The Lisu, with their strong oral traditions and until-recent stateless condition, had begun playing catch-up in the education and literacy systems of their respective new nation-states—especially in the digital realm—while remaining Lisu. Like everyone else, the Lisu are being put to new tests that require different skills from those that kept them alive in the past. Their need to catch up in order to survive is not completely unlike factory workers losing jobs to robots, tech-support operators losing to counterparts in countries with cheaper labor, or London cabbies losing out to Uber drivers (who will themselves be replaced by driverless cars). The process is relentless and cruel, but the Lisu have responded in agile and resourceful ways.
On the digital front, especially through social media, they are figuring out how to connect with each other to strengthen their culture’s odds of survival. Looking at the content of their social media posts, one is struck by how much of it is directed at affirming their “Lisuness.” Such affirmation must be essential for any tiny minority not wanting not to be swallowed up by the majority culture.
I discovered Lisu attentiveness to this matter when in December, 2017, my book, The Lisu, was released. Within the first day, from three initial Lisu “friends” on Facebook, the number jumped to 20, and six weeks later is closing in on 200. None are from China, which blocks Facebook, and most are from Myanmar, where the transnational Lisu Unity movement is strongest, and Lisu cultural committees and centers have been popping up in every Lisu population center. (The highest percentage of Lisu literate in their own language live in Myanmar because of the missionary presence there until 1965 when Christian missionaries, along with other foreign consultants and advisors, were kicked out.) Lisu living in Thailand, India, Switzerland, and the United States have contacted me — including one from Long Beach, California, only 40 miles from where I live — wanting to know about the book. Their English mastery varies and my Lisu is worse, but they are interested, especially about Lisu living in other countries.
Lisu in China have their own networks and multiple ways to connect. Chinese social media such as WeChat and QQ include the same video and audio functionalities as Facebook. Working with an international group, at least one Lisu leader in Thailand is able to get around both censors and differences in writing systems by posting videos in the Lisu language on these platforms, in various dialects, to help reach the largest national population of Lisu of all, around 700,000. Mostly New Year’s greetings, Lisu dances and other cultural content is transmitted in this way, but also important announcements advancing the cross-border Lisu Unity Movement, such as an upcoming Lisu International meeting in Thailand later this month.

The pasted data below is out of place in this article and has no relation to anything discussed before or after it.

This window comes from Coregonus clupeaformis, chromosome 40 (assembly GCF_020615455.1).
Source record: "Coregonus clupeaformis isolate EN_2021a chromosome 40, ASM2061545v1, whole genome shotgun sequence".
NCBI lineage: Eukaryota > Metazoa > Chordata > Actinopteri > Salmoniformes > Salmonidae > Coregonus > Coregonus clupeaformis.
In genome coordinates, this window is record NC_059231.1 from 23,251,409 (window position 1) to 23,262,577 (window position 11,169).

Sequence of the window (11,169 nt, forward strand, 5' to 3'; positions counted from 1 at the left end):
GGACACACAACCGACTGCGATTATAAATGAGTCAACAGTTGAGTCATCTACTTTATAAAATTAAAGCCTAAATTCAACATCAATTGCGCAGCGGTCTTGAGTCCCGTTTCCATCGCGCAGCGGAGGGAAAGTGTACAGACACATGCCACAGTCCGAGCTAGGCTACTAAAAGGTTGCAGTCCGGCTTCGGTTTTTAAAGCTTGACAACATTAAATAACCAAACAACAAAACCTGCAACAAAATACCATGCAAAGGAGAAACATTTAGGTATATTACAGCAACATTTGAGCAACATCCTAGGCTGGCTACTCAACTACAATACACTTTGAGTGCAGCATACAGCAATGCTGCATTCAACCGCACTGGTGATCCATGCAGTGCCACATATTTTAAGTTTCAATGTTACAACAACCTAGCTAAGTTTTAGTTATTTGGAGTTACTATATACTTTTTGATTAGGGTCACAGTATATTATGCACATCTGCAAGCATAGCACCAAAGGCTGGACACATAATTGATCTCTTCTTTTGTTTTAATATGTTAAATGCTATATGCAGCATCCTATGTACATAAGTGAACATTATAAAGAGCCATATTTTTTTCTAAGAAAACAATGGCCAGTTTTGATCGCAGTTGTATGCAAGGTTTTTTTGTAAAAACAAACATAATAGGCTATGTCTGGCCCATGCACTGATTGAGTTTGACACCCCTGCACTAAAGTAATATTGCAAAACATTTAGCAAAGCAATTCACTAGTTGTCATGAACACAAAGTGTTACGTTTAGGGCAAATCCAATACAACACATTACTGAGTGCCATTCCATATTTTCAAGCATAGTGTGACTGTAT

I learned about the third such meeting (the first was in 2015), scheduled for February 23-25, 2018 in Northern Thailand, following Lisu New Year Celebrations, via Facebook. The “International Conference on Lisu Cultural Inheritance and Sustainable Development” will be held at Sri Dong Yen Village, Ban Chang Sub-District, Mae Taeng District, about 40 kilometers north of Chiang Mai. Thousands are expected from Thailand, Myanmar, China, India, and the United States. They’ll attend sessions on Lisu language learning and rehabilitation, Lisu academic findings, appropriate tourism, and network building, among other topics.
In the past ten years, every Lisu seems to have become at least tangentially connected to every other in the world via social networks, and they all know about “the meeting.” Older people know about it through younger ones, and rural Lisu through urban cousins—at least within my sample of Facebook friends. Most can’t afford to come, but each knows someone who knows someone who will be there.
It will be great to meet up with a few of my new Lisu Facebook friends there; one invited me back to his village on the far side of the Irrawaddy. I’d like to go and see if I can find Eligah, if he’s not dead by now, to tell him that he was right—Lisu are everywhere in the world.
For information on the Lisu Meeting, contact Inter-Mountain People Education and Culture in Thailand Association, firstname.lastname@example.org.
For more on the uses and consequences of social media in developing countries, visit Why We Post, a research project based at University College London.